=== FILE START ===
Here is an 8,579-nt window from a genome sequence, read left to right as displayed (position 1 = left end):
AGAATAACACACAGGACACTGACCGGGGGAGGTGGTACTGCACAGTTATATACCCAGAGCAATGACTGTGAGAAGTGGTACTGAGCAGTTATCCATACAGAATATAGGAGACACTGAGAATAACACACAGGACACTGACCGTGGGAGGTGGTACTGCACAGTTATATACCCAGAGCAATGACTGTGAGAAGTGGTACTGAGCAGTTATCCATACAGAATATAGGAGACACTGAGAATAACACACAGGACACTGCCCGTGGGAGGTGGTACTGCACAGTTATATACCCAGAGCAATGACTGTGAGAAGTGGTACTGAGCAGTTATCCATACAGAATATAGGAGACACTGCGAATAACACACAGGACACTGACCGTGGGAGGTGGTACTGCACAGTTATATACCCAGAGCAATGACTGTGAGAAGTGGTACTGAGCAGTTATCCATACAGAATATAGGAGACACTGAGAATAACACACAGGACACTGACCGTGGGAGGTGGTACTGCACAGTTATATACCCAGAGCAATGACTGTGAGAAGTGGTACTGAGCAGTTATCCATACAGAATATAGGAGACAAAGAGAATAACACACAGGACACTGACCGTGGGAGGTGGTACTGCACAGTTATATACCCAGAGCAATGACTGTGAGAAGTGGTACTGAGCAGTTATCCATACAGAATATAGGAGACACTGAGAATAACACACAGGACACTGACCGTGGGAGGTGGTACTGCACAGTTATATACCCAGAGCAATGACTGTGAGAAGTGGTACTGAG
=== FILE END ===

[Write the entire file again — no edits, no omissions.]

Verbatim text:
Here is an 8,579-nt window from a genome sequence, read left to right as displayed (position 1 = left end):
AGAATAACACACAGGACACTGACCGGGGGAGGTGGTACTGCACAGTTATATACCCAGAGCAATGACTGTGAGAAGTGGTACTGAGCAGTTATCCATACAGAATATAGGAGACACTGAGAATAACACACAGGACACTGACCGTGGGAGGTGGTACTGCACAGTTATATACCCAGAGCAATGACTGTGAGAAGTGGTACTGAGCAGTTATCCATACAGAATATAGGAGACACTGAGAATAACACACAGGACACTGCCCGTGGGAGGTGGTACTGCACAGTTATATACCCAGAGCAATGACTGTGAGAAGTGGTACTGAGCAGTTATCCATACAGAATATAGGAGACACTGCGAATAACACACAGGACACTGACCGTGGGAGGTGGTACTGCACAGTTATATACCCAGAGCAATGACTGTGAGAAGTGGTACTGAGCAGTTATCCATACAGAATATAGGAGACACTGAGAATAACACACAGGACACTGACCGTGGGAGGTGGTACTGCACAGTTATATACCCAGAGCAATGACTGTGAGAAGTGGTACTGAGCAGTTATCCATACAGAATATAGGAGACAAAGAGAATAACACACAGGACACTGACCGTGGGAGGTGGTACTGCACAGTTATATACCCAGAGCAATGACTGTGAGAAGTGGTACTGAGCAGTTATCCATACAGAATATAGGAGACACTGAGAATAACACACAGGACACTGACCGTGGGAGGTGGTACTGCACAGTTATATACCCAGAGCAATGACTGTGAGAAGTGGTACTGAG